This, however, is a huge update. For $599, you get something which looks visually indistinguishable from the 11-inch iPad Pro, offers most of the features people care about, and which costs $200 less.

If you want a better spec, choosing the 256GB WiFi+Cellular model gets you a fantastic device for $879, which is still $179 cheaper than the $1,049 you’d pay for the Pro.

Either way, you’re not sacrificing too much. You’re getting almost the same screen (0.1-inch smaller, and no ProMotion). You’re still getting Magic Keyboard and Apple Pencil 2 compatibility. You’re getting USB-C. You’re getting almost the same camera capabilities (lacking the ultra-wide camera and True Tone flash). You do lose two speakers. You get Touch ID instead of Face ID – but it’s not like that’s a drawback in a time of mask-wearing! Finally, you don’t get the LiDAR scanner.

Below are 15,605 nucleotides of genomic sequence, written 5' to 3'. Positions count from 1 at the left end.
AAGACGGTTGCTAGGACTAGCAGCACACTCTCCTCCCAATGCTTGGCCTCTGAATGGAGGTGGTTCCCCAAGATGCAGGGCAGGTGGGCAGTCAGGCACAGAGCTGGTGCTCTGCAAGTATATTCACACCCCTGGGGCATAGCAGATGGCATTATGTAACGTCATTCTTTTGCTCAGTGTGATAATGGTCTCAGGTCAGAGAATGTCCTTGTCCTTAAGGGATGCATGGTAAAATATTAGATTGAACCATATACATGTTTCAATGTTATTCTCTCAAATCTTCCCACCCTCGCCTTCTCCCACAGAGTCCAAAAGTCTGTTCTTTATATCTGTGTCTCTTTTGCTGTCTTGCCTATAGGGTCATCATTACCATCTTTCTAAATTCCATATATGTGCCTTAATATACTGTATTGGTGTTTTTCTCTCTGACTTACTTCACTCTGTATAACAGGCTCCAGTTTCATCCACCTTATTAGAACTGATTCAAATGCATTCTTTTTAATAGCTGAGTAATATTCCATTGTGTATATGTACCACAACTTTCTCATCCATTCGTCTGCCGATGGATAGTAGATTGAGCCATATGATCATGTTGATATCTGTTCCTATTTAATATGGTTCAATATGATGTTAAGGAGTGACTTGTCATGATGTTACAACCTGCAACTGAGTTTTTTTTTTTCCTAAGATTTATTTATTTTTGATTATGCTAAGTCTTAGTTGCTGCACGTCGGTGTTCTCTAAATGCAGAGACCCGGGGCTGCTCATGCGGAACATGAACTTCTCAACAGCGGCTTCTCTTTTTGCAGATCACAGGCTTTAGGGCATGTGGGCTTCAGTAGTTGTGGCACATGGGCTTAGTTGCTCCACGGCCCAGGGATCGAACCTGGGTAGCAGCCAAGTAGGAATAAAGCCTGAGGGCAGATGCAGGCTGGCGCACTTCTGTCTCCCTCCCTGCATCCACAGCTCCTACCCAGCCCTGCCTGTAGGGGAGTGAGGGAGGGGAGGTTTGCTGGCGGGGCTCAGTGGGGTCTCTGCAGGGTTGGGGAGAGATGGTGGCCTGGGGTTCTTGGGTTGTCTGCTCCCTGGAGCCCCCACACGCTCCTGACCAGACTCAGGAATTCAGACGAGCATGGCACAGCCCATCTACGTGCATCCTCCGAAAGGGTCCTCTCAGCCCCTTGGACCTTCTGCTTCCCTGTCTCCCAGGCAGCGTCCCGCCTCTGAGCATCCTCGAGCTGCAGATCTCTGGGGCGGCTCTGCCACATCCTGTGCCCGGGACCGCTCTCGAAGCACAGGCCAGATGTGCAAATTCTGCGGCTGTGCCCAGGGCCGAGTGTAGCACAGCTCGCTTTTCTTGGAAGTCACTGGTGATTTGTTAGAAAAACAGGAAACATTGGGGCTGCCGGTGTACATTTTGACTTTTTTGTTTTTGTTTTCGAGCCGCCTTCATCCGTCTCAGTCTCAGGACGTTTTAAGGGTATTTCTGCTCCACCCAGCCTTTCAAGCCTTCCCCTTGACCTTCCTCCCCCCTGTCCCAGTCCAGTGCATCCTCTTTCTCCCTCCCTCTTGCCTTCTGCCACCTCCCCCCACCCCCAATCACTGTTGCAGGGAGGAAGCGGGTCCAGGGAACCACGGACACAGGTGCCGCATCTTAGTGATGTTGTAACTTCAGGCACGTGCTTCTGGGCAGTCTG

The bottom line is that you now need a very good reason to buy the 11-inch iPad Pro instead of the 10.9-inch iPad Air. (If, like me, you’re a fan of the 12.9-inch screen, then of course the more expensive iPad Pro remains your only option.)

Apple Fitness+

Apple Fitness+ is definitely a very well-timed launch and is very competitively priced. I think this is going to prove popular without a doubt.

Apple One

These bundles offer some worthwhile savings, even if you’re not interested in all the individual components. There was nothing that interested me personally – the only two paid services I use are Apple Music and iCloud storage – but some families in particular will save money, and that’s always welcome.